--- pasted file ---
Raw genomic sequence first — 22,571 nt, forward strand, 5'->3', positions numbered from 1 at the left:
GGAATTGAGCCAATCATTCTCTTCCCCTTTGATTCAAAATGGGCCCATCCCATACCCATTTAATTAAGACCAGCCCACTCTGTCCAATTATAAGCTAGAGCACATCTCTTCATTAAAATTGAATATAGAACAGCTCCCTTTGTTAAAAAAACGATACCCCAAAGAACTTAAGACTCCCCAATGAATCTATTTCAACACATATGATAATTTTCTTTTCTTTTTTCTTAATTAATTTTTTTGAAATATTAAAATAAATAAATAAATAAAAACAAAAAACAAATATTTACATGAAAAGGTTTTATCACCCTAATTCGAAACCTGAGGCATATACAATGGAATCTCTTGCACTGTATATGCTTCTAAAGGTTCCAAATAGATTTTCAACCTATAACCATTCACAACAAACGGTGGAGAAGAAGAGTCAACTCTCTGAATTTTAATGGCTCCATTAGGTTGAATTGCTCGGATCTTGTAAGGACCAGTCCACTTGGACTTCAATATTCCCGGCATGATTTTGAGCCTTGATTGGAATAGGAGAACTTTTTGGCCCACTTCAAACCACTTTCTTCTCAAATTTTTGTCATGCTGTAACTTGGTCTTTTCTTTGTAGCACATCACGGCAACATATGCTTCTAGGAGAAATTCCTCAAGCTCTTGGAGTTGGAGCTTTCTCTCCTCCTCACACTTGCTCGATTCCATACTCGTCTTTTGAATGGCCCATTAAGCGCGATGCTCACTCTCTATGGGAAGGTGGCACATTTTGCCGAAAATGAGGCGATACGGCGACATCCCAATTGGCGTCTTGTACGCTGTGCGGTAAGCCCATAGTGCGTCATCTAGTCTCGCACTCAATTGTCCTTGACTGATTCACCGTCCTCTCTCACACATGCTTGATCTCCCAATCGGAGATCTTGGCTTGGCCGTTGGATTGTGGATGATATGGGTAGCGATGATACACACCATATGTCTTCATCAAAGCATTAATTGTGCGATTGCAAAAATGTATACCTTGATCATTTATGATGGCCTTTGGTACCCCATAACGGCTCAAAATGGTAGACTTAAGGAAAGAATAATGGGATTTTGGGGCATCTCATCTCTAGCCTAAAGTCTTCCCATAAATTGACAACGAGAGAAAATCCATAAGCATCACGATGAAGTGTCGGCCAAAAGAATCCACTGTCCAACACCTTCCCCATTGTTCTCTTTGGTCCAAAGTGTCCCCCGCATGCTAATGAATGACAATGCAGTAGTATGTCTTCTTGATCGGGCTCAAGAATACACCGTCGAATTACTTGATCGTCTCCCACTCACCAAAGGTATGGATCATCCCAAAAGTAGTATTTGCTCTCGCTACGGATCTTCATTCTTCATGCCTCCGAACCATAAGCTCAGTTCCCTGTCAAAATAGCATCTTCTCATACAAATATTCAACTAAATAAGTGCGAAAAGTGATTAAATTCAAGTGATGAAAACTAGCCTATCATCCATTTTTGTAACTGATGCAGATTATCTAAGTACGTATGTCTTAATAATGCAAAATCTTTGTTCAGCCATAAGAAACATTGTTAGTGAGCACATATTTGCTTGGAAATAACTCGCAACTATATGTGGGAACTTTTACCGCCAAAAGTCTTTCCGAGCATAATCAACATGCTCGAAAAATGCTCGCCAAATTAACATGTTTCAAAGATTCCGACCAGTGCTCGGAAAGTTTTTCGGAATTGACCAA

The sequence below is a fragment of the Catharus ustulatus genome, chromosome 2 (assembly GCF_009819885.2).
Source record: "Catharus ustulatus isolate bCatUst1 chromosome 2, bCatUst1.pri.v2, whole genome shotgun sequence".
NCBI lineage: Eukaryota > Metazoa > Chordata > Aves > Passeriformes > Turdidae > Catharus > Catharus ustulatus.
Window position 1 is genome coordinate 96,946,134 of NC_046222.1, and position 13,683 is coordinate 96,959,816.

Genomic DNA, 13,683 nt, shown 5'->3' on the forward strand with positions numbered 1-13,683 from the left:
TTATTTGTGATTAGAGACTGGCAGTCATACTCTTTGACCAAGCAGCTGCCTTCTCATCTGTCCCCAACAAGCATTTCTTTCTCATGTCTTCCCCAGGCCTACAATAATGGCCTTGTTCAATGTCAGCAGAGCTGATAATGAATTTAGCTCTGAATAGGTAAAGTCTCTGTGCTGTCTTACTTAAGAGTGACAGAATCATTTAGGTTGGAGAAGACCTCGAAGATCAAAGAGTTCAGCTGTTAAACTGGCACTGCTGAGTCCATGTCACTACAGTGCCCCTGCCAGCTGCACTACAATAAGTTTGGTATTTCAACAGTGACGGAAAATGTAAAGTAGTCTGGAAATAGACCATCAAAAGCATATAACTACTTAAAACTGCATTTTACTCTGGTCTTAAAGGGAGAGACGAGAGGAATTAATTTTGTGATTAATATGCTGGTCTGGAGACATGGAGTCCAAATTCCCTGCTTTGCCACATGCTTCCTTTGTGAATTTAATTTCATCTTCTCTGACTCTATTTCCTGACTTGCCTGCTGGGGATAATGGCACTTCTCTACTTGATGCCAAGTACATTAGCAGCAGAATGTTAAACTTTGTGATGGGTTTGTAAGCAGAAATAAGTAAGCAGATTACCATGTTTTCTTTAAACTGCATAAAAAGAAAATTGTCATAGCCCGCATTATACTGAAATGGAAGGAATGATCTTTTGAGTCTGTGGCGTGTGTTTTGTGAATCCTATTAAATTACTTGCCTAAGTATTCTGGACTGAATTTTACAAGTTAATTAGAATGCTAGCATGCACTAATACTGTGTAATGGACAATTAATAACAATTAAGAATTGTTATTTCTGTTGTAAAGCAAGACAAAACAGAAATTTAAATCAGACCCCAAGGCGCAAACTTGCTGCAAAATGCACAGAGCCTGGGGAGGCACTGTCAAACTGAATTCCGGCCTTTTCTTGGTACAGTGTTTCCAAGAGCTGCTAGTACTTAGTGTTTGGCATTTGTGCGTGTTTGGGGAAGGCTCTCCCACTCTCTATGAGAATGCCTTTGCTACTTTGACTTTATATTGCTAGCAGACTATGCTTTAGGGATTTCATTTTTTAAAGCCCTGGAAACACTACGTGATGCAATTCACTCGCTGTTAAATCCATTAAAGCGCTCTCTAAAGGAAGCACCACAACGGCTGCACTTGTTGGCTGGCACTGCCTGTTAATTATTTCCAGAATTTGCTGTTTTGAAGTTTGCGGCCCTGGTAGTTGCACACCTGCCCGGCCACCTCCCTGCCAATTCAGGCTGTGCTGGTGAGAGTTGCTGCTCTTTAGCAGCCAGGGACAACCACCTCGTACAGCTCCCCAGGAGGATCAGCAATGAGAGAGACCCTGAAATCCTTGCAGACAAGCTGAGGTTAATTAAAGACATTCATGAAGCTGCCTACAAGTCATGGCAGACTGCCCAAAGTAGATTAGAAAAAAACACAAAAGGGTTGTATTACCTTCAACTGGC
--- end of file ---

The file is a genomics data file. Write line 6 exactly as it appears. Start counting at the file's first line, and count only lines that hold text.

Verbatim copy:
Window position 1 is genome coordinate 96,946,134 of NC_046222.1, and position 13,683 is coordinate 96,959,816.